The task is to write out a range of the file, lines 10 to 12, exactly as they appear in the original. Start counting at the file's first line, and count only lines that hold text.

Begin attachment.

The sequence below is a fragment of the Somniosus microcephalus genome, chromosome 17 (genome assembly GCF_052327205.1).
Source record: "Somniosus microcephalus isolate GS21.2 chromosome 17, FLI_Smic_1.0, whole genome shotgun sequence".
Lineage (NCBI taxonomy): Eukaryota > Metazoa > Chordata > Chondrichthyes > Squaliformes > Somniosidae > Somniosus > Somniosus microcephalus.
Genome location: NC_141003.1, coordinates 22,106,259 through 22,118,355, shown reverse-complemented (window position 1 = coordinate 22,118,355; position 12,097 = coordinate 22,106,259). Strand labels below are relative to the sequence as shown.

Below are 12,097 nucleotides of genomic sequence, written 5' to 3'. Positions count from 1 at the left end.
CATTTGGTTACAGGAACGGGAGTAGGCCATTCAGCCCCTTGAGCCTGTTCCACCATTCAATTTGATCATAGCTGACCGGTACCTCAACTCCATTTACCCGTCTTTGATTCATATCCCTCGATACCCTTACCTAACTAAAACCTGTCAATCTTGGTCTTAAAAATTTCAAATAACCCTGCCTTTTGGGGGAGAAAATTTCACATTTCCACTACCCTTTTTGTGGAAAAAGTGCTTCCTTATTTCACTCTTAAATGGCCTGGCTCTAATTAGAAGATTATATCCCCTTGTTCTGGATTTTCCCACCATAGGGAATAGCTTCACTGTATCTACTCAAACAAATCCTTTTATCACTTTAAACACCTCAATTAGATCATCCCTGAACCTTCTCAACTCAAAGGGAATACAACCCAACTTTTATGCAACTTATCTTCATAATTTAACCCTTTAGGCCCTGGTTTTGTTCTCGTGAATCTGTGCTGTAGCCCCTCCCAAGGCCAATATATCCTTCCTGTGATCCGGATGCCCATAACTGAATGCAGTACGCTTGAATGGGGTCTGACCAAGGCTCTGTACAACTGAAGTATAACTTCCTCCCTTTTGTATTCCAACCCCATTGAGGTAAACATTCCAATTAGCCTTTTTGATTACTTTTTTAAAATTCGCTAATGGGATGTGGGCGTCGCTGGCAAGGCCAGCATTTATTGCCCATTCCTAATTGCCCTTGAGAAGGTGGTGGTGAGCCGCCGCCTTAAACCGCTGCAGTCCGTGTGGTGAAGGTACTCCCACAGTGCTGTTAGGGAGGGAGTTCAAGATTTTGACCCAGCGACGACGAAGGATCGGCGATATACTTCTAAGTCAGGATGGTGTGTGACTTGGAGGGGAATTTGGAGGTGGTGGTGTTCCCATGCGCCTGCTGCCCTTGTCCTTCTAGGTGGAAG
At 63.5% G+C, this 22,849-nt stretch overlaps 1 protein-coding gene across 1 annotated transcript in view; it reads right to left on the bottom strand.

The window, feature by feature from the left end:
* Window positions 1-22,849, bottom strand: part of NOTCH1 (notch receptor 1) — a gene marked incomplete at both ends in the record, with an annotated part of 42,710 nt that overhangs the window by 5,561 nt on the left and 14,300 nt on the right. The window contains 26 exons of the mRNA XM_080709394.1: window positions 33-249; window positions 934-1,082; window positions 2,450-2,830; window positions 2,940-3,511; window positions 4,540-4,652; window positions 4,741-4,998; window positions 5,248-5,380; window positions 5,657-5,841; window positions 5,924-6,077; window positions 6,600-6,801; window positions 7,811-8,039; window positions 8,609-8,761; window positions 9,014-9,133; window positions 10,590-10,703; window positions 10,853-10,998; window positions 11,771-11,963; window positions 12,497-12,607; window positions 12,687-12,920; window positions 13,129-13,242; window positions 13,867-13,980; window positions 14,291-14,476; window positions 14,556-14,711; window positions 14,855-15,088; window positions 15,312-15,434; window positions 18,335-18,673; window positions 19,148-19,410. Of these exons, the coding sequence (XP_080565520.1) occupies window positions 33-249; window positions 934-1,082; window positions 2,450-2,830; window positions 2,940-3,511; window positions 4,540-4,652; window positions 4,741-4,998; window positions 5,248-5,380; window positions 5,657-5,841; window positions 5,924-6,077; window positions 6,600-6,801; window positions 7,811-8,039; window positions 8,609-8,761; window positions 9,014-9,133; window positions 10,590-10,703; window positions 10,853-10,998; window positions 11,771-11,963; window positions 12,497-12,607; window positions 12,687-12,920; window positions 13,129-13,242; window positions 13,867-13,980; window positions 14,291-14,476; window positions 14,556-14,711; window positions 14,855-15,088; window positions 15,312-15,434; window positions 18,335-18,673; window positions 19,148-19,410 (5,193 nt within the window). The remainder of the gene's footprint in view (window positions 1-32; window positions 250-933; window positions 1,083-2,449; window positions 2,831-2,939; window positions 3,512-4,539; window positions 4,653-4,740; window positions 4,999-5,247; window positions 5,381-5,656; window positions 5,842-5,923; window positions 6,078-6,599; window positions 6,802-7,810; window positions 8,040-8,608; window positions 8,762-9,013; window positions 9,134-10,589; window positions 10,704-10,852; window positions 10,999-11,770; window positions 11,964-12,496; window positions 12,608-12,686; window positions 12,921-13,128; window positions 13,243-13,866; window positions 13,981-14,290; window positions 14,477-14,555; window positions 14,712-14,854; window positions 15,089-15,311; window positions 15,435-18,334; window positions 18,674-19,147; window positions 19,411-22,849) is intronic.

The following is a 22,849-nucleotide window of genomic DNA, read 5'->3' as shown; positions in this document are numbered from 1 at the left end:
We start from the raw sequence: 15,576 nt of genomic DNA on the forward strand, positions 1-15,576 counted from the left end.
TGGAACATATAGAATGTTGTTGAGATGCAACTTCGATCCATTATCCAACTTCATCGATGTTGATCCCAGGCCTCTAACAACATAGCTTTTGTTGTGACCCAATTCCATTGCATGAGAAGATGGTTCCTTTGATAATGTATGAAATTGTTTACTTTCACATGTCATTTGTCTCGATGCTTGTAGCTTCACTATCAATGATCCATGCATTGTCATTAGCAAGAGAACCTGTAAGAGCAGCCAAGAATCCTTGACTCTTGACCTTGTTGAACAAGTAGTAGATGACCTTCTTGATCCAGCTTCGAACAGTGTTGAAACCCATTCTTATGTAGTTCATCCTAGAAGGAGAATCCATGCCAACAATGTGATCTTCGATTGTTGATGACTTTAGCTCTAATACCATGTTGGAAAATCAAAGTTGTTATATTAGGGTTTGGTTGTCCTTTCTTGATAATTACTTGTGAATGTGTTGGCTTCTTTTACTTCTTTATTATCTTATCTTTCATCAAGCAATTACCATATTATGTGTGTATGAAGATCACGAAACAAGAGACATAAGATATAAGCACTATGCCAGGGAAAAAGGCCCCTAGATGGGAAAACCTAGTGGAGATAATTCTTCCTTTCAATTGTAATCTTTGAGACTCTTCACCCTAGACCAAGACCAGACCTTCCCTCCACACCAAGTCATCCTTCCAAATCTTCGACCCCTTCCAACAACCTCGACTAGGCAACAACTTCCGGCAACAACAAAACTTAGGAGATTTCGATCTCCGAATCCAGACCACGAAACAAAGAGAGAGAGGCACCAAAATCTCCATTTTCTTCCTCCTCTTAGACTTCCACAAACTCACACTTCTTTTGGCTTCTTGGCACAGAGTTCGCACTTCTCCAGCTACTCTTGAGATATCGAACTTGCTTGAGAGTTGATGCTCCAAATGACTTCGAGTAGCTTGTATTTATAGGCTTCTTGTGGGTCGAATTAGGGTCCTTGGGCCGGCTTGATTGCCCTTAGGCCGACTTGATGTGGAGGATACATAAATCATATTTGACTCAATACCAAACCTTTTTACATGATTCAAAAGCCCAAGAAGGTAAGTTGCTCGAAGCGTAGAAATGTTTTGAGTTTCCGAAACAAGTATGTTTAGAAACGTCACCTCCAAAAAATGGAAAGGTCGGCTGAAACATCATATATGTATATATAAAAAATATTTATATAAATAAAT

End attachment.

The following is a 22,849-nucleotide window of genomic DNA, read 5'->3' as shown; positions in this document are numbered from 1 at the left end:
We start from the raw sequence: 15,576 nt of genomic DNA on the forward strand, positions 1-15,576 counted from the left end.
TGGAACATATAGAATGTTGTTGAGATGCAACTTCGATCCATTATCCAACTTCATCGATGTTGATCCCAGGCCTCTAACAACATAGCTTTTGTTGTGACCCAATTCCATTGCATGAGAAGATGGTTCCTTTGATAATGTATGAAATTGTTTACTTTCACATGTCATTTGTCTCGATGCTTGTAGCTTCACTATCAATGATCCATGCATTGTCATTAGCAAGAGAACCTGTAAGAGCAGCCAAGAATCCTTGACTCTTGACCTTGTTGAACAAGTAGTAGATGACCTTCTTGATCCAGCTTCGAACAGTGTTGAAACCCATTCTTATGTAGTTCATCCTAGAAGGAGAATCCATGCCAACAATGTGATCTTCGATTGTTGATGACTTTAGCTCTAATACCATGTTGGAAAATCAAAGTTGTTATATTAGGGTTTGGTTGTCCTTTCTTGATAATTACTTGTGAATGTGTTGGCTTCTTTTACTTCTTTATTATCTTATCTTTCATCAAGCAATTACCATATTATGTGTGTATGAAGATCACGAAACAAGAGACATAAGATATAAGCACTATGCCAGGGAAAAAGGCCCCTAGATGGGAAAACCTAGTGGAGATAATTCTTCCTTTCAATTGTAATCTTTGAGACTCTTCACCCTAGACCAAGACCAGACCTTCCCTCCACACCAAGTCATCCTTCCAAATCTTCGACCCCTTCCAACAACCTCGACTAGGCAACAACTTCCGGCAACAACAAAACTTAGGAGATTTCGATCTCCGAATCCAGACCACGAAACAAAGAGAGAGAGGCACCAAAATCTCCATTTTCTTCCTCCTCTTAGACTTCCACAAACTCACACTTCTTTTGGCTTCTTGGCACAGAGTTCGCACTTCTCCAGCTACTCTTGAGATATCGAACTTGCTTGAGAGTTGATGCTCCAAATGACTTCGAGTAGCTTGTATTTATAGGCTTCTTGTGGGTCGAATTAGGGTCCTTGGGCCGGCTTGATTGCCCTTAGGCCGACTTGATGTGGAGGATACATAAATCATATTTGACTCAATACCAAACCTTTTTACATGATTCAAAAGCCCAAGAAGGTAAGTTGCTCGAAGCGTAGAAATGTTTTGAGTTTCCGAAACAAGTATGTTTAGAAACGTCACCTCCAAAAAATGGAAAGGTCGGCTGAAACATCATATATGTATATATAAAAAATATTTATATAAATAAAT